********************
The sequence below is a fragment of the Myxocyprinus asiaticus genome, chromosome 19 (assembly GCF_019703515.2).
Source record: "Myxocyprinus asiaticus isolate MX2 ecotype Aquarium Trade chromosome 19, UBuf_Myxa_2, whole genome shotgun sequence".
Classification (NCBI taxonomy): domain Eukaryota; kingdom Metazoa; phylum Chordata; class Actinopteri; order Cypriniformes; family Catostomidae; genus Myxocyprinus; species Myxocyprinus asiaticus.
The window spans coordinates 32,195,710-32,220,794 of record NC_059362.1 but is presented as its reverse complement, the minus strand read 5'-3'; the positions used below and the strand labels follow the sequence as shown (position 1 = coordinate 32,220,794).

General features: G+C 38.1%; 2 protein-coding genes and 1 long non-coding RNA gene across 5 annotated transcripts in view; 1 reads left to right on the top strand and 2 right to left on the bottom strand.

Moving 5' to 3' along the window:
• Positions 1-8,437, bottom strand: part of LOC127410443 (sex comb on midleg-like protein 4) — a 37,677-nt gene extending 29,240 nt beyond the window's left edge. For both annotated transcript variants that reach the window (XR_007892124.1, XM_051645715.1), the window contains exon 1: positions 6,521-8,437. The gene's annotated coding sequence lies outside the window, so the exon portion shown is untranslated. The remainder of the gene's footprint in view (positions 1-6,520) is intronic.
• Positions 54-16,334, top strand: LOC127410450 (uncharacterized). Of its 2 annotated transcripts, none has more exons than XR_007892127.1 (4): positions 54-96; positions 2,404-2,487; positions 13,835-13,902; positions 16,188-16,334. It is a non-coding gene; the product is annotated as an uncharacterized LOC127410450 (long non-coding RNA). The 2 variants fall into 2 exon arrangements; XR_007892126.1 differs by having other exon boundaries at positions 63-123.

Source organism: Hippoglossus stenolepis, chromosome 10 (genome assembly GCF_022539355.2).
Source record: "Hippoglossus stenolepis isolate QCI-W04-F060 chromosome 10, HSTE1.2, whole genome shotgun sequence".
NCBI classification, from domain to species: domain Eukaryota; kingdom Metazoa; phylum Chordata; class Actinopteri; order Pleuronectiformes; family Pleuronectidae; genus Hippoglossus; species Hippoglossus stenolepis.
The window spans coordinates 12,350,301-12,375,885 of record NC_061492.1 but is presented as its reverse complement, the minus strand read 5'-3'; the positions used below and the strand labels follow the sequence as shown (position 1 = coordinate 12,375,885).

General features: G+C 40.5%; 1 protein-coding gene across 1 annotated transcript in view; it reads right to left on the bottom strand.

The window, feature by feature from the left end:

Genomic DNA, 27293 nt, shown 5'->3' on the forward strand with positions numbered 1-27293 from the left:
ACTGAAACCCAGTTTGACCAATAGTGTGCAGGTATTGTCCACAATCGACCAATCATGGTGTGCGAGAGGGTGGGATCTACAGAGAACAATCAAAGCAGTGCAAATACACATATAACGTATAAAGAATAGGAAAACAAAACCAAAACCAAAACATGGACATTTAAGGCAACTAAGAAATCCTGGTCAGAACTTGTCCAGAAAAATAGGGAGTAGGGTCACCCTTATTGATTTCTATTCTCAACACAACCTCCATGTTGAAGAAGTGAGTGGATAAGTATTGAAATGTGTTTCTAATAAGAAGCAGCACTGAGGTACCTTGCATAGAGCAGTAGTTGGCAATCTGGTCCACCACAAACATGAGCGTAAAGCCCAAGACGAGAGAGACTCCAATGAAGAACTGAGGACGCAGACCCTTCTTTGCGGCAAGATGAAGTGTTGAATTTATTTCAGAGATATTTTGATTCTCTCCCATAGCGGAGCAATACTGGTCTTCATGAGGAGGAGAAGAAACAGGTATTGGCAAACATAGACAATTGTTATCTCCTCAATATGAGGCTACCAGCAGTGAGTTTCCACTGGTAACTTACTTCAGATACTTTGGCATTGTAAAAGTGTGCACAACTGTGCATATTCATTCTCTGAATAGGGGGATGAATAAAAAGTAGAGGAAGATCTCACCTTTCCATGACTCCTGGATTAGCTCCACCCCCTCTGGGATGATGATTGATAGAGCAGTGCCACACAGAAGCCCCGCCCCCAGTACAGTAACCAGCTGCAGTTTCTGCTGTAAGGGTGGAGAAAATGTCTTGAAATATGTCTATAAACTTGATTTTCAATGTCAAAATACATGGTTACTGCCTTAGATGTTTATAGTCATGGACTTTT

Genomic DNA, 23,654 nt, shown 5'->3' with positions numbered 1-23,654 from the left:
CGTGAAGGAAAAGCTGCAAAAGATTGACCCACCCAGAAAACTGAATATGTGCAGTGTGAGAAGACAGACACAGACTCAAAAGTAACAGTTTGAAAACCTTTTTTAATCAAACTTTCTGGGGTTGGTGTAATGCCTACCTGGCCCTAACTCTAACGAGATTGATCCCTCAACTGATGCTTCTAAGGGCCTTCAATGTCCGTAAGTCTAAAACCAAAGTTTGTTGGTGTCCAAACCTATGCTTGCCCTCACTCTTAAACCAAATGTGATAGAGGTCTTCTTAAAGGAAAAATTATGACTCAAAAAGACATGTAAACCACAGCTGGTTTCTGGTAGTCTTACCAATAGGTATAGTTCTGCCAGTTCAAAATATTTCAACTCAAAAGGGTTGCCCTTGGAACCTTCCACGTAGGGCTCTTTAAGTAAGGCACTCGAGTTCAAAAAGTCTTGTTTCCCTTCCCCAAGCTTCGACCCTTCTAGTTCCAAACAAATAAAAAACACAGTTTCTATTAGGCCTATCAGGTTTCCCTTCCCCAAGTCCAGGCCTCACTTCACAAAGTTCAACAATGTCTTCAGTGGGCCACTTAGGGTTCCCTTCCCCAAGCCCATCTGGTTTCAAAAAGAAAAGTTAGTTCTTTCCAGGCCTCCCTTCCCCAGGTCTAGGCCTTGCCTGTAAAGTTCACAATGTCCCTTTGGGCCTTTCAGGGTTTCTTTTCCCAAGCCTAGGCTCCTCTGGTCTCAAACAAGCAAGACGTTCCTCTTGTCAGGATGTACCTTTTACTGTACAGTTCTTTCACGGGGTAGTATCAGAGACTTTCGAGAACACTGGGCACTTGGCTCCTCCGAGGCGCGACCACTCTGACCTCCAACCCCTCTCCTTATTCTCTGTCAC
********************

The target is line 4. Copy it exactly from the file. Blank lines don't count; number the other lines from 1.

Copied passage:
The window spans coordinates 32,195,710-32,220,794 of record NC_059362.1 but is presented as its reverse complement, the minus strand read 5'-3'; the positions used below and the strand labels follow the sequence as shown (position 1 = coordinate 32,220,794).